In the latest Around Town, news about a nonprofit's effort to make spirits bright this holiday season for families living in RVs, a pastor's Desks for Distance Learning project and a questionable Palo Alto Utilities advertisement.
FULFILLING CHRISTMAS WISHES ... Every other Saturday since late March, the Karat School Project has dropped off educational materials and gift cards for food to local families living in recreational vehicles. RV dwellers have said each visit feels like Christmas, according to Executive Director Evelyne Keomain. This month, the organization planned ahead to bring holiday cheer for the families they serve. Within two weeks, the nonprofit worked with parents to get their children's wish lists by text message (many wanted bicycles) and gathered the items through donor support. The gifts were delivered Dec. 19 to about 35 families, each with an average of five children, who live in RVs along El Camino Real in Palo Alto. "The joy in the children's eyes — it was just amazing," Keomian said. The families also received gift cards to purchase holiday meals. The assistance was particularly meaningful to a single mother of a 3-year-old boy. She was unable to text the nonprofit her son's wish list because she has been out of work due to the pandemic, preventing her from paying her phone bill. The nonprofit gave her a Target gift card that she spent on her son's first Christmas gift: a toy from the film "Cars." "To be able to hand a gift to a child that may not have had a gift otherwise ... it's a good feeling," Keomian said.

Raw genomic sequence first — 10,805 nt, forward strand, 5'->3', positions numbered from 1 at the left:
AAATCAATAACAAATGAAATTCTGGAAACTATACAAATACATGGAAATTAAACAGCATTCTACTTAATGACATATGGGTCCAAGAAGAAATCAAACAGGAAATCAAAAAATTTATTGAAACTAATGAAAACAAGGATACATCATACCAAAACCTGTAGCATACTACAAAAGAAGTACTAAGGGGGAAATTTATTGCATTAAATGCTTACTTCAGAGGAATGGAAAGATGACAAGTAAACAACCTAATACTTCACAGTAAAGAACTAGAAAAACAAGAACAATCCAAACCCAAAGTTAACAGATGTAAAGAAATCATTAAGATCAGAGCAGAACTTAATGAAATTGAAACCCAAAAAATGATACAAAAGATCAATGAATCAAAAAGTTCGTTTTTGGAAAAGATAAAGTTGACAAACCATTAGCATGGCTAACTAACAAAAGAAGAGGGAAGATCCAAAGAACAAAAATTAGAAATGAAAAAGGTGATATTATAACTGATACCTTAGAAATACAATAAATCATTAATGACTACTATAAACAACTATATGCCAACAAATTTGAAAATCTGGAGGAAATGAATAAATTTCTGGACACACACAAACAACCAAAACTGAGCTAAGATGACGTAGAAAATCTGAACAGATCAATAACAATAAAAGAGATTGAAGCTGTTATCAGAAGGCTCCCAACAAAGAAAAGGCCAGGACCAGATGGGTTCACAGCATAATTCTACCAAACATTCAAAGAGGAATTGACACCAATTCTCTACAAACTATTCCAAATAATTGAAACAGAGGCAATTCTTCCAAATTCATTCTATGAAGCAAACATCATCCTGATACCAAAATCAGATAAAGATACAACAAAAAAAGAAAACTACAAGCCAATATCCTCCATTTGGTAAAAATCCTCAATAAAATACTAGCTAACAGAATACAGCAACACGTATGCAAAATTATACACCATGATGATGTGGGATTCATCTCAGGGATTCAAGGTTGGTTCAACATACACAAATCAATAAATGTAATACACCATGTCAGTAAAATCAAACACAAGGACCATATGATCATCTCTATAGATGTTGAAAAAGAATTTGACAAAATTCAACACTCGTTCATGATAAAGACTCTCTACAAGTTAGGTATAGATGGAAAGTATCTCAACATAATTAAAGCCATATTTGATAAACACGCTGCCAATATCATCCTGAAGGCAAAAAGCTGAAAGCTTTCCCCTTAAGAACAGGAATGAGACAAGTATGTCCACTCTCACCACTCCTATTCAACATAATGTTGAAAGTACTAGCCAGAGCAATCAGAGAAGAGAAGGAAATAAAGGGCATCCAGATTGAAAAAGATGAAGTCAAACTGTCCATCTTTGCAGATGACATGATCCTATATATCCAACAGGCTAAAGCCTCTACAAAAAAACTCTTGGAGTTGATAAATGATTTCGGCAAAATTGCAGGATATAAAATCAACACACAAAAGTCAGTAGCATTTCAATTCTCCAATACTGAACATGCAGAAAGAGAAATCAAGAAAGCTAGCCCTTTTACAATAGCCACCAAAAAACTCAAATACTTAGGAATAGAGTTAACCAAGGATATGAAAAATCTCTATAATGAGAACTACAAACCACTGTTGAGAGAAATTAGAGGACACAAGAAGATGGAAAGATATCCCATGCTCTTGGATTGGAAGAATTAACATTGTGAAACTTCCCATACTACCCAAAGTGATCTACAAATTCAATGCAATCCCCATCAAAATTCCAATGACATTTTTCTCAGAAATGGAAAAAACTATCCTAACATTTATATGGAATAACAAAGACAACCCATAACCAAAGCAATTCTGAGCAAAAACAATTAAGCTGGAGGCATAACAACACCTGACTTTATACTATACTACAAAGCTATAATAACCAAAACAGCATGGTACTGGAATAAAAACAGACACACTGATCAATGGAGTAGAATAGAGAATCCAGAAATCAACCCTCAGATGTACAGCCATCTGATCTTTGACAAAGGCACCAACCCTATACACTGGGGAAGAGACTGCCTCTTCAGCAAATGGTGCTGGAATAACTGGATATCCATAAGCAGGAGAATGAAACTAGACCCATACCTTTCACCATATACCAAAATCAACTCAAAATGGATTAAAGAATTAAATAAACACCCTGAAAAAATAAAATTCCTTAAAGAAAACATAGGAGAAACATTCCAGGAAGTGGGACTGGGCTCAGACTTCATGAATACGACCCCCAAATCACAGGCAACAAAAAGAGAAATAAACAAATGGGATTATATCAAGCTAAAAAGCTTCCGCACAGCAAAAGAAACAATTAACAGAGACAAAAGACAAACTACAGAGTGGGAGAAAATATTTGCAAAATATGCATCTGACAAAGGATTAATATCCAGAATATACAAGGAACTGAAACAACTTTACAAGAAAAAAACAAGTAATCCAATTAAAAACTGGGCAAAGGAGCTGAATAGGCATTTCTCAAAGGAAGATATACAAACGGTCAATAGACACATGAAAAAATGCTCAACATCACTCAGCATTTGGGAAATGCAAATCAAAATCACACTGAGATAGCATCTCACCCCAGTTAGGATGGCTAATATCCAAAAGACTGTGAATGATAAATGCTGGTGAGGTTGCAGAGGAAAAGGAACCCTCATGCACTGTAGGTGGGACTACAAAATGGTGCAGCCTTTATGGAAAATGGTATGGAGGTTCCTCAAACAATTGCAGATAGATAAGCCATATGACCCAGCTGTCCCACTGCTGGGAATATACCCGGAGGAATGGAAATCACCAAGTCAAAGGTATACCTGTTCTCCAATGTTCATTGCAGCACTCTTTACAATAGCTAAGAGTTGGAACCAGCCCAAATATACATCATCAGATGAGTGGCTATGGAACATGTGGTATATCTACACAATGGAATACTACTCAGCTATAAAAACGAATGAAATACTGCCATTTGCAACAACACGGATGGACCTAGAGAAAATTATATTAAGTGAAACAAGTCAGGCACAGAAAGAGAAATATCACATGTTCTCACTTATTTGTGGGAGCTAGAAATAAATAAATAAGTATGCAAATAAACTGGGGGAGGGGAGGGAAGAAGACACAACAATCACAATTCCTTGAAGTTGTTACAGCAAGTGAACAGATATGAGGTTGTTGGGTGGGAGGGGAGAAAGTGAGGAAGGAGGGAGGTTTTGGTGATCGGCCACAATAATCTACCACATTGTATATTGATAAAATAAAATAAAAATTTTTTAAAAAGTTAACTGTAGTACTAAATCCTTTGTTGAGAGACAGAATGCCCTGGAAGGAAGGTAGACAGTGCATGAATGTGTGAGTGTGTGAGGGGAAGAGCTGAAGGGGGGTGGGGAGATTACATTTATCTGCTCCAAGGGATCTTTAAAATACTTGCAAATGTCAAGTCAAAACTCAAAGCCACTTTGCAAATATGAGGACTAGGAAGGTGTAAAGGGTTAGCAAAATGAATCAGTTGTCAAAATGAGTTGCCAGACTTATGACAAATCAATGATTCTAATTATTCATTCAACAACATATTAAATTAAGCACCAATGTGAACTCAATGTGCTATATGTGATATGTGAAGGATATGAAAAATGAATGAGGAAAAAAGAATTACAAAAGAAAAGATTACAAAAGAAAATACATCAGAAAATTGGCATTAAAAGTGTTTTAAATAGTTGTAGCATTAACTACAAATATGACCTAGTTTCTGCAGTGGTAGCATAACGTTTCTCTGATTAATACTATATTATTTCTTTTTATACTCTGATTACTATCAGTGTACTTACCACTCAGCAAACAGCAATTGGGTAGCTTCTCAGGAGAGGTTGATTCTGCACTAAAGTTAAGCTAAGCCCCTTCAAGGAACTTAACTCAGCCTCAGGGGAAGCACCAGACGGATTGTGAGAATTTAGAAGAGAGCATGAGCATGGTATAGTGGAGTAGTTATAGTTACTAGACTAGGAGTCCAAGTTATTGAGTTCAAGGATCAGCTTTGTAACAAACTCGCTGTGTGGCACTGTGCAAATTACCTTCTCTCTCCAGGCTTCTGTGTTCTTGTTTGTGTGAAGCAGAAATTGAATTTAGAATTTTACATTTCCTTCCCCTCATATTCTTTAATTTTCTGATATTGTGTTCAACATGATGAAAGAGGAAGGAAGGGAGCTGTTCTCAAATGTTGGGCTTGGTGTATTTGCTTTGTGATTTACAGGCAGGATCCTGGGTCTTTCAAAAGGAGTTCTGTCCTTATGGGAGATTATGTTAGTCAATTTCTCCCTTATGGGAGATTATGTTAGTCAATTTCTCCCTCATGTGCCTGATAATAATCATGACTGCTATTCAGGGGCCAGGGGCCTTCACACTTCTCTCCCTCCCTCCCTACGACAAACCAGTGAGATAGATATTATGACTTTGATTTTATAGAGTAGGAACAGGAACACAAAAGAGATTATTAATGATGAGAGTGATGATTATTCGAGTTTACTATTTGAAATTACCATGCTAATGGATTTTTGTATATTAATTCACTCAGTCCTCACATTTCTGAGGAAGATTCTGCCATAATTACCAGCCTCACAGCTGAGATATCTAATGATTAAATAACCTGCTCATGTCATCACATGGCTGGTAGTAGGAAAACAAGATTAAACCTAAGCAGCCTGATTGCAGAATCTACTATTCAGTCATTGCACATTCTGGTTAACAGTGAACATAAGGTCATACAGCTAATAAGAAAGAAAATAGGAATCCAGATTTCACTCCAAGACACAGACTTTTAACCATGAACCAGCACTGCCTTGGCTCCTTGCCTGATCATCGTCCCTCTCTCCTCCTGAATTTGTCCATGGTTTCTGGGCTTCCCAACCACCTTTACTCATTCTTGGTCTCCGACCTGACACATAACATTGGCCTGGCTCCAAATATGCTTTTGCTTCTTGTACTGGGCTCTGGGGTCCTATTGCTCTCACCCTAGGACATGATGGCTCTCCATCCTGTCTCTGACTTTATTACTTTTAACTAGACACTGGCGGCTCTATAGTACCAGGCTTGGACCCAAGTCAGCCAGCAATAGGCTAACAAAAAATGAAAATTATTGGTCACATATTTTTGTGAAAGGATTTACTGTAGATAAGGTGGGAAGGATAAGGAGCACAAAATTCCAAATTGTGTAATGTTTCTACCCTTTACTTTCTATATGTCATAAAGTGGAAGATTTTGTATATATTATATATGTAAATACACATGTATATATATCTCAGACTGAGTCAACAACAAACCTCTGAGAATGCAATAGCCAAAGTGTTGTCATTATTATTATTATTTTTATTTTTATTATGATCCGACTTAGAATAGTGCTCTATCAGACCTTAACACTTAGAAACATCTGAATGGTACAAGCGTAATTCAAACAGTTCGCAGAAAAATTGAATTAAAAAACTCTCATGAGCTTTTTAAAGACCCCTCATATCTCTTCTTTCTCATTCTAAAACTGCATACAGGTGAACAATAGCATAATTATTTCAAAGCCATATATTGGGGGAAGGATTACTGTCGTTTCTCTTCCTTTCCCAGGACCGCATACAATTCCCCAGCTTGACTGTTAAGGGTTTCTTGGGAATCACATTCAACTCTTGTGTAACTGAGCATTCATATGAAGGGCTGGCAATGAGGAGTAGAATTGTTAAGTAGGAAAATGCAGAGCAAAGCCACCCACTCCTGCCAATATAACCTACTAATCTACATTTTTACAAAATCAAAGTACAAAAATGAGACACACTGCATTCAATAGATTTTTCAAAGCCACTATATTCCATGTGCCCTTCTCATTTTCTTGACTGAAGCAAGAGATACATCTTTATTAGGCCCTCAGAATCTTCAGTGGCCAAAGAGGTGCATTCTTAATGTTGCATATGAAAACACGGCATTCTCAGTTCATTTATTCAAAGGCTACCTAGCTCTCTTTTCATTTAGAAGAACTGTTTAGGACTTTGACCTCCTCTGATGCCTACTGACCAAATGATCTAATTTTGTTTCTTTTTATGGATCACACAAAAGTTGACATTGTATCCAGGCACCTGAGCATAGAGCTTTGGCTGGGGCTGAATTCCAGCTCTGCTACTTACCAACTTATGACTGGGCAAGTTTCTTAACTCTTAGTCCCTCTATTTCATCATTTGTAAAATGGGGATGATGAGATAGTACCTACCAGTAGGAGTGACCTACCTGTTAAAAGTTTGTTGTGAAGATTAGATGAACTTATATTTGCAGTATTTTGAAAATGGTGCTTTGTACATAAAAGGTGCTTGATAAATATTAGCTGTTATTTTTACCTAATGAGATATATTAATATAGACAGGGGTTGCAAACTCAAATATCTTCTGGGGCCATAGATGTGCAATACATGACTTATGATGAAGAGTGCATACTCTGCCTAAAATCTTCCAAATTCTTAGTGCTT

A STRONG FOUNDATION ... When the Rev. Greg Schaefer of University Lutheran Church heard from a local teacher that their students attended classes on Zoom from the floor or couch, he decided to tap into his carpentry background to launch the "Desks for Distance Learning'' project. Since mid-September, 45 of the 57 requested desks have been built. Community contributions and church funds paid for the materials, which cost about $45 per desk. Schaefer found help from locals to meet the demand. He and a fellow woodworker prepared detailed directions ahead of time. Volunteers came to the church to pick up the materials, assemble the desks outdoors and bring them inside the sanctuary when completed. "Even though we're not using our sanctuary for worship right now, to walk in there and see lumber and tools and screws ... we're doing God's work in there, in a different way," Schaefer said. To align with health protocols, each appointment was limited to members of the same household and no two appointments conflicted. The desks are left unpainted so the students have a chance to personalize them. "A child moving those 3 feet from the floor to a desktop, to be able to do their schoolwork — that 3 feet represents a pretty big change." Anyone interested in a desk can email Schaefer at [email protected]
A PLEDGE FOR DIVERSITY ... Some Palo Alto Utilities customers were a bit put off when they received an insert in their utility bill this month advertising ProjectPledge, a program that assists residents who have trouble paying their utility bills. It wasn't the program itself that was the issue but the two photos used in the ad: one featuring a Black family and another featuring a Black couple. "Why must we assume that African Americans are the ones who need this kind of assistance, when no other racial groups were represented?" resident Michael Cass asked in a letter. Utilities officials maintain that there was no intention to link the program with any race and that any suggestion that Black individuals are more likely to need assistance with their bills was unintentional. Catherine Elvert, communications manager for Palo Alto Utilities, said the marketing approach is to "focus on all aspects of the community" and to depict images of customers of "all ages and races." The fact that this flyer only depicted Black individuals was coincidental, she said. "We strive to show diversity across our communication and outreach channels to reflect the diversity of the community we serve."